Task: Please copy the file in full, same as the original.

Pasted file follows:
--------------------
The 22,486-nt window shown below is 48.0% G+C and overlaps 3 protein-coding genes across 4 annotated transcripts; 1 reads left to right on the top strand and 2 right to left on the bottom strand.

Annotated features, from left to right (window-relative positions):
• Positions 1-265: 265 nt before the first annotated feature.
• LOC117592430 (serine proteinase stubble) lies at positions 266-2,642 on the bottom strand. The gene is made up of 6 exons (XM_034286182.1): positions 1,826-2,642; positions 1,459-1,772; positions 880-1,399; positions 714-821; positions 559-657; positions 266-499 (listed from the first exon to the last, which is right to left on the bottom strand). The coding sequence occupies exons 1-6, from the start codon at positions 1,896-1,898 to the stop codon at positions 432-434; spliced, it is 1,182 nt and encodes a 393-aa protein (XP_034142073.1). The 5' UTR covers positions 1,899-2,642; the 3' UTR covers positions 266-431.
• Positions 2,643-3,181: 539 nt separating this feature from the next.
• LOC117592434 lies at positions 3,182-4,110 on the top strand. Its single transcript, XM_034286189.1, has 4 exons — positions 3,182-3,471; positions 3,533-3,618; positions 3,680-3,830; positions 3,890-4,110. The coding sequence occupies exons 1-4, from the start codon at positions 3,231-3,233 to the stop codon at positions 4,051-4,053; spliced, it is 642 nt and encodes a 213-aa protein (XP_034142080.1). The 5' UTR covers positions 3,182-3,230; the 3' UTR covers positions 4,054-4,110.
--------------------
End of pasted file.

The 22,486-nt window shown below is 48.0% G+C and overlaps 3 protein-coding genes across 4 annotated transcripts; 1 reads left to right on the top strand and 2 right to left on the bottom strand.

Annotated features, from left to right (window-relative positions):
• Positions 1-265: 265 nt before the first annotated feature.
• LOC117592430 (serine proteinase stubble) lies at positions 266-2,642 on the bottom strand. The gene is made up of 6 exons (XM_034286182.1): positions 1,826-2,642; positions 1,459-1,772; positions 880-1,399; positions 714-821; positions 559-657; positions 266-499 (listed from the first exon to the last, which is right to left on the bottom strand). The coding sequence occupies exons 1-6, from the start codon at positions 1,896-1,898 to the stop codon at positions 432-434; spliced, it is 1,182 nt and encodes a 393-aa protein (XP_034142073.1). The 5' UTR covers positions 1,899-2,642; the 3' UTR covers positions 266-431.
• Positions 2,643-3,181: 539 nt separating this feature from the next.
• LOC117592434 lies at positions 3,182-4,110 on the top strand. Its single transcript, XM_034286189.1, has 4 exons — positions 3,182-3,471; positions 3,533-3,618; positions 3,680-3,830; positions 3,890-4,110. The coding sequence occupies exons 1-4, from the start codon at positions 3,231-3,233 to the stop codon at positions 4,051-4,053; spliced, it is 642 nt and encodes a 213-aa protein (XP_034142080.1). The 5' UTR covers positions 3,182-3,230; the 3' UTR covers positions 4,054-4,110.